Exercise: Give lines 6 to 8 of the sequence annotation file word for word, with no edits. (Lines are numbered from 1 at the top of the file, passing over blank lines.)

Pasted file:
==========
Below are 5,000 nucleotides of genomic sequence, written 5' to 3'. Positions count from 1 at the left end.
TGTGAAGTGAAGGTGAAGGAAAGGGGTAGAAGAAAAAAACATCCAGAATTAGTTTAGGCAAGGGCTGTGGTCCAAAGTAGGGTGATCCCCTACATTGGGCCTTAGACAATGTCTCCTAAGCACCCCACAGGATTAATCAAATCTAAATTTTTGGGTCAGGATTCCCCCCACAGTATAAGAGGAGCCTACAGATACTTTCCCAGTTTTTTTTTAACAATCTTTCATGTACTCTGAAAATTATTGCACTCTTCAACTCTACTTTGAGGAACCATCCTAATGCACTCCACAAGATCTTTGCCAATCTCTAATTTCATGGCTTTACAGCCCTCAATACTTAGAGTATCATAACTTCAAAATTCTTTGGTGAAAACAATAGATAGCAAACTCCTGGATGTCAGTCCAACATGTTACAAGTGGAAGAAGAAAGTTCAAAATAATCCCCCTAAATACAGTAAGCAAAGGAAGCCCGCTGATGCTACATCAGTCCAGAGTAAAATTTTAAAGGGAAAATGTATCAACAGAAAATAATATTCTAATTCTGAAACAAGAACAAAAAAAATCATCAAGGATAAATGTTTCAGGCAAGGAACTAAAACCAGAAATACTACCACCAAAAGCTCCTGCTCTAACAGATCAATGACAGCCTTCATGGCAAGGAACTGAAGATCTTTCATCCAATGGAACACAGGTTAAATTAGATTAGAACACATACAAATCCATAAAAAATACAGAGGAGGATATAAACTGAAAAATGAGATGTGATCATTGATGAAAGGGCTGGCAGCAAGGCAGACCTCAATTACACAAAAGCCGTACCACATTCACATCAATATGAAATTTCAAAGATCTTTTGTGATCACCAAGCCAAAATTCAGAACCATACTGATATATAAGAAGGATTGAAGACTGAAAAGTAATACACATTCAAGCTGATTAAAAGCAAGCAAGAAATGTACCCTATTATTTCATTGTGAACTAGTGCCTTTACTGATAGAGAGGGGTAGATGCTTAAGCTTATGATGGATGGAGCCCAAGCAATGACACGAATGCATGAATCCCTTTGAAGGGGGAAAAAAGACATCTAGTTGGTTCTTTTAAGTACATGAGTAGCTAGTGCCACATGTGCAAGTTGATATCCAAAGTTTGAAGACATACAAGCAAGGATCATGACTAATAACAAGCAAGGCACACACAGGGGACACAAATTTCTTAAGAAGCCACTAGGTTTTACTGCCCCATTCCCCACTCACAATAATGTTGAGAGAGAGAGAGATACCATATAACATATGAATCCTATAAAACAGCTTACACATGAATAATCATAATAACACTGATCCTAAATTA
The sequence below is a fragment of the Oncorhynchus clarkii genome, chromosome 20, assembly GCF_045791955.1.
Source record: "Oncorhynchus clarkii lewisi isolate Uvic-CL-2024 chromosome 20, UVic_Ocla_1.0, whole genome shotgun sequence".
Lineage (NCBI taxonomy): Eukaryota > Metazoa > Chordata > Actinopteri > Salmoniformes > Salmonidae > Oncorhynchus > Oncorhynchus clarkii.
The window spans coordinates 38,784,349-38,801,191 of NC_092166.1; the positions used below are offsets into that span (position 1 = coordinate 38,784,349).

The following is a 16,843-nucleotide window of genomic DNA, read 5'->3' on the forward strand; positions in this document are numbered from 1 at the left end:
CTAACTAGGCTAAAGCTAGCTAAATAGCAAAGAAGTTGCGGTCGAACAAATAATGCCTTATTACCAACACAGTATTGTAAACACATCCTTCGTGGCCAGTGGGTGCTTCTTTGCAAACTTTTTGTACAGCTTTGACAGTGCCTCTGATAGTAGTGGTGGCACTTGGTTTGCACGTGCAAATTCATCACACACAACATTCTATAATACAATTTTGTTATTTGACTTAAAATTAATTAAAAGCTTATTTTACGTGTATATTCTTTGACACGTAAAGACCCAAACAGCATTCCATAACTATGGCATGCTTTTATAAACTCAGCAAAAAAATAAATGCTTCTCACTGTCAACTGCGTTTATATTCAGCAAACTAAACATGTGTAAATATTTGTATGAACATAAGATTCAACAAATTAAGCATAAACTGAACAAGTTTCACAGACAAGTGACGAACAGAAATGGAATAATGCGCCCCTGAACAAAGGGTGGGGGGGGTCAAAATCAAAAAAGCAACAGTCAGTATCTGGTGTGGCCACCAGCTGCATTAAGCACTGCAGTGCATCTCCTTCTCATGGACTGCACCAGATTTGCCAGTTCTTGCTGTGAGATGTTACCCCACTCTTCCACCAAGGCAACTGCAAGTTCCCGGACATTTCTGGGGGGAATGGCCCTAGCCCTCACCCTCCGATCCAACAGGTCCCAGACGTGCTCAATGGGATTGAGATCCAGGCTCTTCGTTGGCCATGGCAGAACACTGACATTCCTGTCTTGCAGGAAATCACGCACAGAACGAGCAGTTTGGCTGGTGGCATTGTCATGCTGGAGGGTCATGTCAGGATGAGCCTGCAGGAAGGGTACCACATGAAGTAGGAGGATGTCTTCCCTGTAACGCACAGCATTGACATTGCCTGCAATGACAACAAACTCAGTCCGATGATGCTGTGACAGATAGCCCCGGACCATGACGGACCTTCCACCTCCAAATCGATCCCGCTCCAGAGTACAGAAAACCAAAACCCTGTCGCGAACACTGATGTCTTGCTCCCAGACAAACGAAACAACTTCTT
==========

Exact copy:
The window spans coordinates 38,784,349-38,801,191 of NC_092166.1; the positions used below are offsets into that span (position 1 = coordinate 38,784,349).

The following is a 16,843-nucleotide window of genomic DNA, read 5'->3' on the forward strand; positions in this document are numbered from 1 at the left end:
CTAACTAGGCTAAAGCTAGCTAAATAGCAAAGAAGTTGCGGTCGAACAAATAATGCCTTATTACCAACACAGTATTGTAAACACATCCTTCGTGGCCAGTGGGTGCTTCTTTGCAAACTTTTTGTACAGCTTTGACAGTGCCTCTGATAGTAGTGGTGGCACTTGGTTTGCACGTGCAAATTCATCACACACAACATTCTATAATACAATTTTGTTATTTGACTTAAAATTAATTAAAAGCTTATTTTACGTGTATATTCTTTGACACGTAAAGACCCAAACAGCATTCCATAACTATGGCATGCTTTTATAAACTCAGCAAAAAAATAAATGCTTCTCACTGTCAACTGCGTTTATATTCAGCAAACTAAACATGTGTAAATATTTGTATGAACATAAGATTCAACAAATTAAGCATAAACTGAACAAGTTTCACAGACAAGTGACGAACAGAAATGGAATAATGCGCCCCTGAACAAAGGGTGGGGGGGGTCAAAATCAAAAAAGCAACAGTCAGTATCTGGTGTGGCCACCAGCTGCATTAAGCACTGCAGTGCATCTCCTTCTCATGGACTGCACCAGATTTGCCAGTTCTTGCTGTGAGATGTTACCCCACTCTTCCACCAAGGCAACTGCAAGTTCCCGGACATTTCTGGGGGGAATGGCCCTAGCCCTCACCCTCCGATCCAACAGGTCCCAGACGTGCTCAATGGGATTGAGATCCAGGCTCTTCGTTGGCCATGGCAGAACACTGACATTCCTGTCTTGCAGGAAATCACGCACAGAACGAGCAGTTTGGCTGGTGGCATTGTCATGCTGGAGGGTCATGTCAGGATGAGCCTGCAGGAAGGGTACCACATGAAGTAGGAGGATGTCTTCCCTGTAACGCACAGCATTGACATTGCCTGCAATGACAACAAACTCAGTCCGATGATGCTGTGACAGATAGCCCCGGACCATGACGGACCTTCCACCTCCAAATCGATCCCGCTCCAGAGTACAGAAAACCAAAACCCTGTCGCGAACACTGATGTCTTGCTCCCAGACAAACGAAACAACTTCTT